A “cutting-edge legal question” of copyright ownership

Lawsuit filed by PETA has raised concerns about standing

Nowadays a self portrait photograph might be considered as common. The selfie has already acquired a place in our society when even the political elite, as President Barack Obama or Chancellor Angela Merkel does, tend to take photographs of itself.
Apart from this trend, legal experts now face the novel problem to deal with a selfie taken by a macaque monkey and the emerging question of the legitimate owner of the photographs.
The animal rights group PETA at least filed a lawsuit on behalf of the macaque monkey, better known as Naruto, seeking the monkey to be declared the copyright owner, rather than the nature photographer and self-proclaimed advocate of animal rights David Slater who positioned the camera. PETA claims that all benefits arising from the sale and distribution shall be assigned to the monkey with PETA using the money to preserve Naruto’s habitat on the Indonesian island of Sulawesi.
Adversaries of PETA’s motion claim to dismiss the case pending before U.S. District Judge William Orrick III of the Northern District of California for lack of standing. Admittedly, animals may have standing to sue under the Endangered Species Act, the Ninth Circuit case law does not apply under the Copyright Act: “unless Congress has plainly stated that animals have standing to sue, the federal courts will not read any legislation to confer statutory standing to animals”, Berkeley solo Andrew Dhuey points out. Beyond the issue of legal standing, Angela Dunning representing the book creation website Blurb, indicates that PETA’s complaint may also be ill-founded with respect to the represented monkey because PETA describes Naruto as a male macaque, while Slater’s notes indicate that the respective monkey was female.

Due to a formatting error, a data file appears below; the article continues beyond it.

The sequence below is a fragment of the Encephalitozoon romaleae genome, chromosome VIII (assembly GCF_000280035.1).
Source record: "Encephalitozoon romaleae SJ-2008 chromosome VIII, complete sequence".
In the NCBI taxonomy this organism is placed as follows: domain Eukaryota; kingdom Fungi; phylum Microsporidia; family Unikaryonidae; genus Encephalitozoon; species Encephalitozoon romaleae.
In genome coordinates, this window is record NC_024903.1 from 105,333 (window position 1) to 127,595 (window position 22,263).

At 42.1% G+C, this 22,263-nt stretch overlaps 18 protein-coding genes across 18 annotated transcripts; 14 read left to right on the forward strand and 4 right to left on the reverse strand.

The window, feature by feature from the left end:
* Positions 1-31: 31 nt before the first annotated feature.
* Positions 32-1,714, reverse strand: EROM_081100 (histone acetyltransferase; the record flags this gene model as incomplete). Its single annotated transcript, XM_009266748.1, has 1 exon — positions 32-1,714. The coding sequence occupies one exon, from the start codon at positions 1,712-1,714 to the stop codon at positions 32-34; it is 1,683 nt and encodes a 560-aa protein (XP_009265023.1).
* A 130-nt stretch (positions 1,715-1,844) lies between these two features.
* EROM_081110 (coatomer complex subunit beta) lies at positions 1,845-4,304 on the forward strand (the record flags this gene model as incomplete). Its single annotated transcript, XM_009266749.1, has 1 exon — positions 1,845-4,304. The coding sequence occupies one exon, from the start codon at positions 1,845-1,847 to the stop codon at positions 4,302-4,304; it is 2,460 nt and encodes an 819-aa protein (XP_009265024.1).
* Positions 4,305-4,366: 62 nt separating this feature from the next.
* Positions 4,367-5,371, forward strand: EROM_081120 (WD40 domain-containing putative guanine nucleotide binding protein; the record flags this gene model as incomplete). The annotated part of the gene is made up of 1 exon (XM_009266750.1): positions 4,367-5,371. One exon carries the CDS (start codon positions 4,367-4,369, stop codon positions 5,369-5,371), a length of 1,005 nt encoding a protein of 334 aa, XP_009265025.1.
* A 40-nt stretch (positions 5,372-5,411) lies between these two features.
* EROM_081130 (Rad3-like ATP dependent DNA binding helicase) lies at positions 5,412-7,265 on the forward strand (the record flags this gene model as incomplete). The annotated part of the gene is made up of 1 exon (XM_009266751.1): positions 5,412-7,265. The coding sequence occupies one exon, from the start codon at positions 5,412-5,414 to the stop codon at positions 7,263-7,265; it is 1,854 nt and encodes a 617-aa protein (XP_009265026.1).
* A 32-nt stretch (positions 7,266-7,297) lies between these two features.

Furthermore, the desire to seek a court order declaring Naruto the legitimate copyright owner may have little prospect to success according to David Favre, a Michigan State law professor. PETA may have a fair argument but it is still “an uphill battle”.
Cheryl Dancey Balough, a copyright specialist lawyer from Chicago, emphasizes that Slater bears the burden of proof to demonstrate that his contribution to the selfies rises to a sufficient level that warrants a copyright.
However, Jeffrey Kerr, PETA’s lawyer, considers the scope of the Copyright Act not be limited to any species so that “copyright law is clear: it’s not the person who owns the camera, it’s the being who took the photograph.”

Best regards
und viele Grüße aus Charlotte
Reinhard von Hennigs